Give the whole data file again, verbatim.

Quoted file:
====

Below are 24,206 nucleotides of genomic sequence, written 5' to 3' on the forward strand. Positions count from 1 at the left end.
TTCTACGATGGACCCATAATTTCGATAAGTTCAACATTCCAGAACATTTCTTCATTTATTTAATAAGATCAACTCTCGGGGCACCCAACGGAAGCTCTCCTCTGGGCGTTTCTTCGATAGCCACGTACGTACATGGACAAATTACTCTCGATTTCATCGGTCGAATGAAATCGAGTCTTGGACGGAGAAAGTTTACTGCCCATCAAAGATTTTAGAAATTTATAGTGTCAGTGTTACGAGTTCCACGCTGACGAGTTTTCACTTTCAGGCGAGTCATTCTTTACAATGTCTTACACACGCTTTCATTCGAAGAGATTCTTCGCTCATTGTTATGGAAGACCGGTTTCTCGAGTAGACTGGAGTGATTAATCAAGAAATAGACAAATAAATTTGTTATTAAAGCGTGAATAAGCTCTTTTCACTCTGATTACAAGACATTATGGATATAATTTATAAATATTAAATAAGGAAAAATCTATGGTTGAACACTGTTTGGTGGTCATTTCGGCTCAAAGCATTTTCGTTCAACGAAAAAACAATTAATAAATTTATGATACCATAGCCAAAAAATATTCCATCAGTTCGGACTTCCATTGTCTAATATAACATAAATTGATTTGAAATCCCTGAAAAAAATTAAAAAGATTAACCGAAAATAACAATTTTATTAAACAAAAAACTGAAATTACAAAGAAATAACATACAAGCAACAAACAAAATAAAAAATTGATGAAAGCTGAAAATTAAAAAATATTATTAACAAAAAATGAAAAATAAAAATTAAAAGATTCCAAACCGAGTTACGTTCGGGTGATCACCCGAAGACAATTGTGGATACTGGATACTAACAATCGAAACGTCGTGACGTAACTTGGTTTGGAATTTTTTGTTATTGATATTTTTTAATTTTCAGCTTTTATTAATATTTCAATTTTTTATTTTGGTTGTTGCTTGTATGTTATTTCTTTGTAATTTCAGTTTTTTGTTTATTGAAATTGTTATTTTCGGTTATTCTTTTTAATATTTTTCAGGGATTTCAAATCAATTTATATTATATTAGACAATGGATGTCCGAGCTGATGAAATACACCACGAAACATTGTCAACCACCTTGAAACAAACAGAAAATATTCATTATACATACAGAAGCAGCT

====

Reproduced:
Below are 24,206 nucleotides of genomic sequence, written 5' to 3' on the forward strand. Positions count from 1 at the left end.
TTCTACGATGGACCCATAATTTCGATAAGTTCAACATTCCAGAACATTTCTTCATTTATTTAATAAGATCAACTCTCGGGGCACCCAACGGAAGCTCTCCTCTGGGCGTTTCTTCGATAGCCACGTACGTACATGGACAAATTACTCTCGATTTCATCGGTCGAATGAAATCGAGTCTTGGACGGAGAAAGTTTACTGCCCATCAAAGATTTTAGAAATTTATAGTGTCAGTGTTACGAGTTCCACGCTGACGAGTTTTCACTTTCAGGCGAGTCATTCTTTACAATGTCTTACACACGCTTTCATTCGAAGAGATTCTTCGCTCATTGTTATGGAAGACCGGTTTCTCGAGTAGACTGGAGTGATTAATCAAGAAATAGACAAATAAATTTGTTATTAAAGCGTGAATAAGCTCTTTTCACTCTGATTACAAGACATTATGGATATAATTTATAAATATTAAATAAGGAAAAATCTATGGTTGAACACTGTTTGGTGGTCATTTCGGCTCAAAGCATTTTCGTTCAACGAAAAAACAATTAATAAATTTATGATACCATAGCCAAAAAATATTCCATCAGTTCGGACTTCCATTGTCTAATATAACATAAATTGATTTGAAATCCCTGAAAAAAATTAAAAAGATTAACCGAAAATAACAATTTTATTAAACAAAAAACTGAAATTACAAAGAAATAACATACAAGCAACAAACAAAATAAAAAATTGATGAAAGCTGAAAATTAAAAAATATTATTAACAAAAAATGAAAAATAAAAATTAAAAGATTCCAAACCGAGTTACGTTCGGGTGATCACCCGAAGACAATTGTGGATACTGGATACTAACAATCGAAACGTCGTGACGTAACTTGGTTTGGAATTTTTTGTTATTGATATTTTTTAATTTTCAGCTTTTATTAATATTTCAATTTTTTATTTTGGTTGTTGCTTGTATGTTATTTCTTTGTAATTTCAGTTTTTTGTTTATTGAAATTGTTATTTTCGGTTATTCTTTTTAATATTTTTCAGGGATTTCAAATCAATTTATATTATATTAGACAATGGATGTCCGAGCTGATGAAATACACCACGAAACATTGTCAACCACCTTGAAACAAACAGAAAATATTCATTATACATACAGAAGCAGCT